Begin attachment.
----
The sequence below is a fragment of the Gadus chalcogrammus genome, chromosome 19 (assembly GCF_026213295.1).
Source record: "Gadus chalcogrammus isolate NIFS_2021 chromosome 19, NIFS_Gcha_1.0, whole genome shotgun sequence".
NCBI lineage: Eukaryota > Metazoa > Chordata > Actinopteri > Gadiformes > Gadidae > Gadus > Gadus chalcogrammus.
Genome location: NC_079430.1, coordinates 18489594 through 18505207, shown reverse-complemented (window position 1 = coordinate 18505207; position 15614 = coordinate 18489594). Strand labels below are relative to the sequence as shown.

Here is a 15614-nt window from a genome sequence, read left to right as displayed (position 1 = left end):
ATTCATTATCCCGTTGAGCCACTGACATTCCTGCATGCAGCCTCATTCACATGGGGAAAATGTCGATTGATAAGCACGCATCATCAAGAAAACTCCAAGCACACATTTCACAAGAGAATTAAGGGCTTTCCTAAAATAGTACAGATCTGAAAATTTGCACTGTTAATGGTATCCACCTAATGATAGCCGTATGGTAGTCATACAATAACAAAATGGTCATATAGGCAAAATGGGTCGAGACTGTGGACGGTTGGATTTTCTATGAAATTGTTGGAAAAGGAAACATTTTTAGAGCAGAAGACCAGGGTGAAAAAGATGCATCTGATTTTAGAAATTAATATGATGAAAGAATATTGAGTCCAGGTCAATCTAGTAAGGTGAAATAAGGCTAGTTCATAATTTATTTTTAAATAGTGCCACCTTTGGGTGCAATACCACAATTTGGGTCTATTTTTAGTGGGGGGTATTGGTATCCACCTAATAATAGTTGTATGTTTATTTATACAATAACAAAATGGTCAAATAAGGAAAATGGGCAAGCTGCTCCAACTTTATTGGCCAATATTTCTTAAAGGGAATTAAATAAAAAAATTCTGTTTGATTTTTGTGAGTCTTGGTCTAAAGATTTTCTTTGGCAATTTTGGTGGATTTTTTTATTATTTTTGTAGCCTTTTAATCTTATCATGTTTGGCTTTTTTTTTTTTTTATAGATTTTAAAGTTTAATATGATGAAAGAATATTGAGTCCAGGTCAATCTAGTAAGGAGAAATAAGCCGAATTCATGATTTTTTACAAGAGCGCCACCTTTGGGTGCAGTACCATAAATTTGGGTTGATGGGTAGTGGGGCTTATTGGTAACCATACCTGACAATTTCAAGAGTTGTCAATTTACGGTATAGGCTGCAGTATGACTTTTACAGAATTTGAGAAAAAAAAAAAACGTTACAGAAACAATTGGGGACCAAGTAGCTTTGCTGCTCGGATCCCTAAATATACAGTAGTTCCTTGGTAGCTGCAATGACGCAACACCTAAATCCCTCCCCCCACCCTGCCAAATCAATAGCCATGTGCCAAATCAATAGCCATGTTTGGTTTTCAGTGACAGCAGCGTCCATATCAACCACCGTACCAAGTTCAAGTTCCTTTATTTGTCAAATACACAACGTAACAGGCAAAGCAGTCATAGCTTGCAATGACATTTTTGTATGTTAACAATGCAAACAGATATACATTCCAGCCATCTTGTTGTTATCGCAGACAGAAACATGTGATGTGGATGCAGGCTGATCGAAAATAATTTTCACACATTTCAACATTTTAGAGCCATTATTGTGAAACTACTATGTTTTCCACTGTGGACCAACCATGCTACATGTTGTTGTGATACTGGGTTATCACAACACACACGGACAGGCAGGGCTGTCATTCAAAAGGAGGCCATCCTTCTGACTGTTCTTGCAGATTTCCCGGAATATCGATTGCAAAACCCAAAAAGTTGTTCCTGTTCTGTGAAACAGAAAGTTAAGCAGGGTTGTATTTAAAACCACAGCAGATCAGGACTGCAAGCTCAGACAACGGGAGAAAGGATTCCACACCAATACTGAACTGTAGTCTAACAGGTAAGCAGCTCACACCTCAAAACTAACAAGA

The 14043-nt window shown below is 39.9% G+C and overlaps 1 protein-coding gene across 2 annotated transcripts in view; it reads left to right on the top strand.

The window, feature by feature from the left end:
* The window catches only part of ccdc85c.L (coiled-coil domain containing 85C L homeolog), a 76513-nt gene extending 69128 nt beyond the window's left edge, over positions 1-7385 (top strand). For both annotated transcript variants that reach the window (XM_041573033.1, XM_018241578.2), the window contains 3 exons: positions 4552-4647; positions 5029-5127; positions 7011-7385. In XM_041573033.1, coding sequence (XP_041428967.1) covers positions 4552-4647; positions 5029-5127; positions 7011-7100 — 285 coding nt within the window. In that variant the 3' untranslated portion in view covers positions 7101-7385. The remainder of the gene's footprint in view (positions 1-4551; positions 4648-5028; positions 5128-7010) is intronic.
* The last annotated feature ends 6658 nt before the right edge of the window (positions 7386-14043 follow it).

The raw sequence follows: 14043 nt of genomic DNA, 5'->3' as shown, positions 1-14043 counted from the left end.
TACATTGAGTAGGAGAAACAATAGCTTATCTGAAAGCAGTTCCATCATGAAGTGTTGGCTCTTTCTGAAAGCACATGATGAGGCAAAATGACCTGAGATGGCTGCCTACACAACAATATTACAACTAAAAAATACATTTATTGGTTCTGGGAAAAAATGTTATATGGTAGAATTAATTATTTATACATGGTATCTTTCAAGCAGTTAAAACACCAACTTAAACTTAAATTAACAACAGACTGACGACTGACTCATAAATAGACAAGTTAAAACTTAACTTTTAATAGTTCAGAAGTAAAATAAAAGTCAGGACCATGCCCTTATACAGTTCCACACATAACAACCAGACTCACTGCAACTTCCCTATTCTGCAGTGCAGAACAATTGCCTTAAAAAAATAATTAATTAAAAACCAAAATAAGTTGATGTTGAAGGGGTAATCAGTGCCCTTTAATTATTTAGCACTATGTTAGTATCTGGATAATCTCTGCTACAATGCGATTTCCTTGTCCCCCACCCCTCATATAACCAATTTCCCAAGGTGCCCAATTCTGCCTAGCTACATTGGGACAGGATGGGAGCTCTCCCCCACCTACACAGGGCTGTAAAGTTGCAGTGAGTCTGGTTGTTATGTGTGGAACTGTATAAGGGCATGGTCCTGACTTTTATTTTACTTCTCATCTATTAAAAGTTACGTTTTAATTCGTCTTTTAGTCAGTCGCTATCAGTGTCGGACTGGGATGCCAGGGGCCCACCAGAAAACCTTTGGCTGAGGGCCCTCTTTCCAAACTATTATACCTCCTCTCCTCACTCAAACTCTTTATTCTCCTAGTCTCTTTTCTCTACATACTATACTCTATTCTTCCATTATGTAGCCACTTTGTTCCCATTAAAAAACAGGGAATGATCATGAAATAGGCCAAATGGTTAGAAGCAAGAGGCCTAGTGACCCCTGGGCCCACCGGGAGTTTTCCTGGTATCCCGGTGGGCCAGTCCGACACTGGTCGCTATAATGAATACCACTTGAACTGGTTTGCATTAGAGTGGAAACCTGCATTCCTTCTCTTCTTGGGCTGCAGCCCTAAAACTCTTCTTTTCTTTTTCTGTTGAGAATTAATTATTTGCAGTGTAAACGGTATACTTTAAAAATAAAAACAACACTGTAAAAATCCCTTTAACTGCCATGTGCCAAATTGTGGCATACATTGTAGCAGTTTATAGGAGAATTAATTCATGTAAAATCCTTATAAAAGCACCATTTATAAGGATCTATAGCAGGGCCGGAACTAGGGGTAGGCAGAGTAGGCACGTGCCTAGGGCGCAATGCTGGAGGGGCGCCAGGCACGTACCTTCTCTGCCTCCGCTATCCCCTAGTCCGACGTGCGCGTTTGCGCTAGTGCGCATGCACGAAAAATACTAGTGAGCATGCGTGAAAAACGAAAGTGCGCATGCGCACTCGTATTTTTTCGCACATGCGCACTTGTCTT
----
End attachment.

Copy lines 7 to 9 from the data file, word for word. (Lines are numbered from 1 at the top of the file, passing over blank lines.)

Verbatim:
The 14043-nt window shown below is 39.9% G+C and overlaps 1 protein-coding gene across 2 annotated transcripts in view; it reads left to right on the top strand.

The window, feature by feature from the left end:
* The window catches only part of ccdc85c.L (coiled-coil domain containing 85C L homeolog), a 76513-nt gene extending 69128 nt beyond the window's left edge, over positions 1-7385 (top strand). For both annotated transcript variants that reach the window (XM_041573033.1, XM_018241578.2), the window contains 3 exons: positions 4552-4647; positions 5029-5127; positions 7011-7385. In XM_041573033.1, coding sequence (XP_041428967.1) covers positions 4552-4647; positions 5029-5127; positions 7011-7100 — 285 coding nt within the window. In that variant the 3' untranslated portion in view covers positions 7101-7385. The remainder of the gene's footprint in view (positions 1-4551; positions 4648-5028; positions 5128-7010) is intronic.